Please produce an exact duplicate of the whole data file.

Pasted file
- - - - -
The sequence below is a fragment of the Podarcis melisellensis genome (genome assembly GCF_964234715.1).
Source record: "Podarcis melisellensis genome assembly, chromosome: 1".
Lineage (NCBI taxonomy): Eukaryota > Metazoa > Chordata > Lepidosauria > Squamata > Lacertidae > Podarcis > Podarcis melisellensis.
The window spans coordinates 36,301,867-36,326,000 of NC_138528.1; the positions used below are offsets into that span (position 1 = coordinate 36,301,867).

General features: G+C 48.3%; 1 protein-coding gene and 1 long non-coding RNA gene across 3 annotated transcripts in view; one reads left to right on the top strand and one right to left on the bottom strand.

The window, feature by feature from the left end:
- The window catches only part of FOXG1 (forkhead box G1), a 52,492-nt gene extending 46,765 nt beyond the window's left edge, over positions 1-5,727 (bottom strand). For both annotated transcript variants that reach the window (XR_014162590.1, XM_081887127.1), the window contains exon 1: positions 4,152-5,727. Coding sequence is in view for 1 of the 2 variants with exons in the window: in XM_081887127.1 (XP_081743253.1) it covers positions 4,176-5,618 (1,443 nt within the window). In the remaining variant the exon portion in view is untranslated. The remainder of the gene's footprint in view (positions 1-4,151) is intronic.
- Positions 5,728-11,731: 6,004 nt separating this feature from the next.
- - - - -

The sequence below is a fragment of the Podarcis melisellensis genome (genome assembly GCF_964234715.1).
Source record: "Podarcis melisellensis genome assembly, chromosome: 1".
Lineage (NCBI taxonomy): Eukaryota > Metazoa > Chordata > Lepidosauria > Squamata > Lacertidae > Podarcis > Podarcis melisellensis.
The window spans coordinates 36,301,867-36,326,000 of NC_138528.1; the positions used below are offsets into that span (position 1 = coordinate 36,301,867).

General features: G+C 48.3%; 1 protein-coding gene and 1 long non-coding RNA gene across 3 annotated transcripts in view; one reads left to right on the top strand and one right to left on the bottom strand.

The window, feature by feature from the left end:
- The window catches only part of FOXG1 (forkhead box G1), a 52,492-nt gene extending 46,765 nt beyond the window's left edge, over positions 1-5,727 (bottom strand). For both annotated transcript variants that reach the window (XR_014162590.1, XM_081887127.1), the window contains exon 1: positions 4,152-5,727. Coding sequence is in view for 1 of the 2 variants with exons in the window: in XM_081887127.1 (XP_081743253.1) it covers positions 4,176-5,618 (1,443 nt within the window). In the remaining variant the exon portion in view is untranslated. The remainder of the gene's footprint in view (positions 1-4,151) is intronic.
- Positions 5,728-11,731: 6,004 nt separating this feature from the next.